Did Austrians invent bagels 3,000 years ago?

Parts of 3,000-year-old ring-shaped bread have been uncovered in a Bronze Age site near the border with Slovakia. But beware, no lox or cream cheese.

A HOMEMADE bagel with fresh gravlax from ‘Modern Jewish Baker.’  (photo credit: SHANNON SARNA)
A HOMEMADE bagel with fresh gravlax from ‘Modern Jewish Baker.’
(photo credit: SHANNON SARNA)
It is hard to pinpoint the precise moment when bagels, one of the quintessential symbols of Jewish food, or at least Ashkenazi food, were first invented. 
A new archeological discovery has added to the mystique: parts of 3,000-year-old ring-shaped bread have been found in Austria, The New York Times reported on Thursday.
And albeit a little smaller in size and charred, they look a lot like bagels.

The book The Bagel: The Surprising History of a Modest Bread by Maria Balinska, quoted in a piece by The Atlantic, includes several possibilities of when and how bagels made their debut in Jewish history.
According to one theory, bagels represented a Polish take on the pretzels that German immigrants brought to Poland in the fourteenth century. Another notion maintains that the iconic ring-shaped rolls were devised when a ban that forbade Jews from baking bread in the country was partially lifted in the 13th century: Jews could start baking bread that was boiled first, a signature mark of the bagels that we know today.
The new archeological findings from Austria do not mark the first time that ring-shaped bread remains were uncovered by researchers. The New York Times pointed out that similar discoveries dating from between 12,000 and 2,000 years ago had already occurred in Switzerland, Italy and Sweden.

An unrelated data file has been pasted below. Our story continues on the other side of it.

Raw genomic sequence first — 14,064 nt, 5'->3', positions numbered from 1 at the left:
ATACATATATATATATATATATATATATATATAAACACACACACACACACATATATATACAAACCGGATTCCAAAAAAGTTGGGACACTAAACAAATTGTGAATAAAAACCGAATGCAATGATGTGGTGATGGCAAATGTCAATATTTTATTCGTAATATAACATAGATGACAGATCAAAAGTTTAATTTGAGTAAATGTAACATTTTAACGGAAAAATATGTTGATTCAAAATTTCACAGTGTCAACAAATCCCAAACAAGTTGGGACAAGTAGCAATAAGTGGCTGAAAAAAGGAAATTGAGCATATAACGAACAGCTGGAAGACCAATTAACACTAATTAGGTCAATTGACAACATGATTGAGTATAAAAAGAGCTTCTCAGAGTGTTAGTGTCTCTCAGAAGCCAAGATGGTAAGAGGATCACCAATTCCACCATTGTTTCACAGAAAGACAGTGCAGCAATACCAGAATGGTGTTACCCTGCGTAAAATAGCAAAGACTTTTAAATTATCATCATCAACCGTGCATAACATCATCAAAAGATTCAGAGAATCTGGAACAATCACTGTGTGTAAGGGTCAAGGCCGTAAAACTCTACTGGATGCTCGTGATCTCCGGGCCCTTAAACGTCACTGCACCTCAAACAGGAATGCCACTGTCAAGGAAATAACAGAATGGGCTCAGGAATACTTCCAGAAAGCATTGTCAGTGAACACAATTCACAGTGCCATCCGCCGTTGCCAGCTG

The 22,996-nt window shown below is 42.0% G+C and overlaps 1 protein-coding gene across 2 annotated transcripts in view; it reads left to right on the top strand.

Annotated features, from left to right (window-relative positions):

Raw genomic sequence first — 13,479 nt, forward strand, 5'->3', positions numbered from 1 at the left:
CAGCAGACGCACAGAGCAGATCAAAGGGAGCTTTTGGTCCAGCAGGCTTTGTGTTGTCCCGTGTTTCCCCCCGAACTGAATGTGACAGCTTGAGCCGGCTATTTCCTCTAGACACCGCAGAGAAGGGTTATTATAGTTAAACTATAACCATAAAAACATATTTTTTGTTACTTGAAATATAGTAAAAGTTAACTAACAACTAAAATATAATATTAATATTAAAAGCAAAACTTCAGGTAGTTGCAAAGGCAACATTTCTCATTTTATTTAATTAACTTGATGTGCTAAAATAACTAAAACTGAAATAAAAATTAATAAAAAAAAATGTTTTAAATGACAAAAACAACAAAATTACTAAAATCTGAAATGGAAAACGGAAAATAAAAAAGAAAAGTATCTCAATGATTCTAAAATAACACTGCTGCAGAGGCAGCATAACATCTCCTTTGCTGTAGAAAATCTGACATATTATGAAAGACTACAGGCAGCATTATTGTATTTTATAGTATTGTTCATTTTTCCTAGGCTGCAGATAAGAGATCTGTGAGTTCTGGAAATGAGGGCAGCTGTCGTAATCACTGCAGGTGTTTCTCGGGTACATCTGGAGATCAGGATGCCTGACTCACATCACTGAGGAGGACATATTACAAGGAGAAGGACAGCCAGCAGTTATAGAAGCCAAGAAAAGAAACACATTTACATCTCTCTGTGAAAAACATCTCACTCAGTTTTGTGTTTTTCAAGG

However, the Austrian 3,000-year-old bread pieces do have something special: The researchers assessed that the pieces, which contained hulled barley, wheat and possibly other cereals, were made of finely-ground flour.
“These must have been important in some way. This is very fine quality flour, shaped very carefully, made with special ingredients. This is not what you would see in ordinary foods, and not like the foods we usually find,” the lead author of the study, Andreas G. Heiss, a postdoctoral fellow at the Austrian Archaeological Institute, told The New York Times, explaining that it was not clear whether the rings were meant for eating or for rituals. 
The researchers further determined that the bread parts found on the site, a Bronze Age fortification located near the Slovakian border, were baked at low temperature or air-dried.
Heiss told The New York Times that no traces of salt or added condiments were detected on them.
Apparently, for coming up with the idea of adding lox or cream cheese, our ancestors needed another couple of millennia.